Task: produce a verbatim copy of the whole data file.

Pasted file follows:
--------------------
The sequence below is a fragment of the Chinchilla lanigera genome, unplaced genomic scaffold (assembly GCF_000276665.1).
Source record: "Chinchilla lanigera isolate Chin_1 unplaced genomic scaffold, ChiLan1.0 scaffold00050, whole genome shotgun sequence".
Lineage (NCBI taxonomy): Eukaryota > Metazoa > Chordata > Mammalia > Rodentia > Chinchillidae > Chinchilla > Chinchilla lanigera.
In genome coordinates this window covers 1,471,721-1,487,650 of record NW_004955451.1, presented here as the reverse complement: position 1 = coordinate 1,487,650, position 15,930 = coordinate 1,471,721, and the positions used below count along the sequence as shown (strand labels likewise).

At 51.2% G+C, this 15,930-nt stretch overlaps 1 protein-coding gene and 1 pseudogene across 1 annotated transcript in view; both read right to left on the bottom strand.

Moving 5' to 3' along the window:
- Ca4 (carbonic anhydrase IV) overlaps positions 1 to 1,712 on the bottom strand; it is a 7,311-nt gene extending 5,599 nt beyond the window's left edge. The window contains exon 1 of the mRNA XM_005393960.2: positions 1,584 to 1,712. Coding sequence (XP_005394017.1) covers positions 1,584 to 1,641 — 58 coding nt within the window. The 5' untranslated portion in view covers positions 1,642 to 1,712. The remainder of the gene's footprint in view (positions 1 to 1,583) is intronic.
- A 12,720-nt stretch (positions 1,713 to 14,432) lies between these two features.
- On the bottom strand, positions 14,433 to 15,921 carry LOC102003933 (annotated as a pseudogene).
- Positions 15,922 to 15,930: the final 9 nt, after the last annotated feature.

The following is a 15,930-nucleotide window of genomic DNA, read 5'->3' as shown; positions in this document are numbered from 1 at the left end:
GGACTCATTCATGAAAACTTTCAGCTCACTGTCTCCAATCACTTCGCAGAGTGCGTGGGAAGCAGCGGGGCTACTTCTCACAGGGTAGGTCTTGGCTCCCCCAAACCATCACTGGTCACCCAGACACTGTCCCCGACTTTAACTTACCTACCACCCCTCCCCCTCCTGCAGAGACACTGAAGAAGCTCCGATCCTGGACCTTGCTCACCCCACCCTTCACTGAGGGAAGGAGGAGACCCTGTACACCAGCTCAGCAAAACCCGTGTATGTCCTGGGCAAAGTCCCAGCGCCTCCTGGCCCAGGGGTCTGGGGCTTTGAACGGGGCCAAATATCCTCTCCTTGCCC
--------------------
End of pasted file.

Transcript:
The sequence below is a fragment of the Chinchilla lanigera genome, unplaced genomic scaffold (assembly GCF_000276665.1).
Source record: "Chinchilla lanigera isolate Chin_1 unplaced genomic scaffold, ChiLan1.0 scaffold00050, whole genome shotgun sequence".
Lineage (NCBI taxonomy): Eukaryota > Metazoa > Chordata > Mammalia > Rodentia > Chinchillidae > Chinchilla > Chinchilla lanigera.
In genome coordinates this window covers 1,471,721-1,487,650 of record NW_004955451.1, presented here as the reverse complement: position 1 = coordinate 1,487,650, position 15,930 = coordinate 1,471,721, and the positions used below count along the sequence as shown (strand labels likewise).

At 51.2% G+C, this 15,930-nt stretch overlaps 1 protein-coding gene and 1 pseudogene across 1 annotated transcript in view; both read right to left on the bottom strand.

Moving 5' to 3' along the window:
- Ca4 (carbonic anhydrase IV) overlaps positions 1 to 1,712 on the bottom strand; it is a 7,311-nt gene extending 5,599 nt beyond the window's left edge. The window contains exon 1 of the mRNA XM_005393960.2: positions 1,584 to 1,712. Coding sequence (XP_005394017.1) covers positions 1,584 to 1,641 — 58 coding nt within the window. The 5' untranslated portion in view covers positions 1,642 to 1,712. The remainder of the gene's footprint in view (positions 1 to 1,583) is intronic.
- A 12,720-nt stretch (positions 1,713 to 14,432) lies between these two features.
- On the bottom strand, positions 14,433 to 15,921 carry LOC102003933 (annotated as a pseudogene).
- Positions 15,922 to 15,930: the final 9 nt, after the last annotated feature.

The following is a 15,930-nucleotide window of genomic DNA, read 5'->3' as shown; positions in this document are numbered from 1 at the left end:
GGACTCATTCATGAAAACTTTCAGCTCACTGTCTCCAATCACTTCGCAGAGTGCGTGGGAAGCAGCGGGGCTACTTCTCACAGGGTAGGTCTTGGCTCCCCCAAACCATCACTGGTCACCCAGACACTGTCCCCGACTTTAACTTACCTACCACCCCTCCCCCTCCTGCAGAGACACTGAAGAAGCTCCGATCCTGGACCTTGCTCACCCCACCCTTCACTGAGGGAAGGAGGAGACCCTGTACACCAGCTCAGCAAAACCCGTGTATGTCCTGGGCAAAGTCCCAGCGCCTCCTGGCCCAGGGGTCTGGGGCTTTGAACGGGGCCAAATATCCTCTCCTTGCCC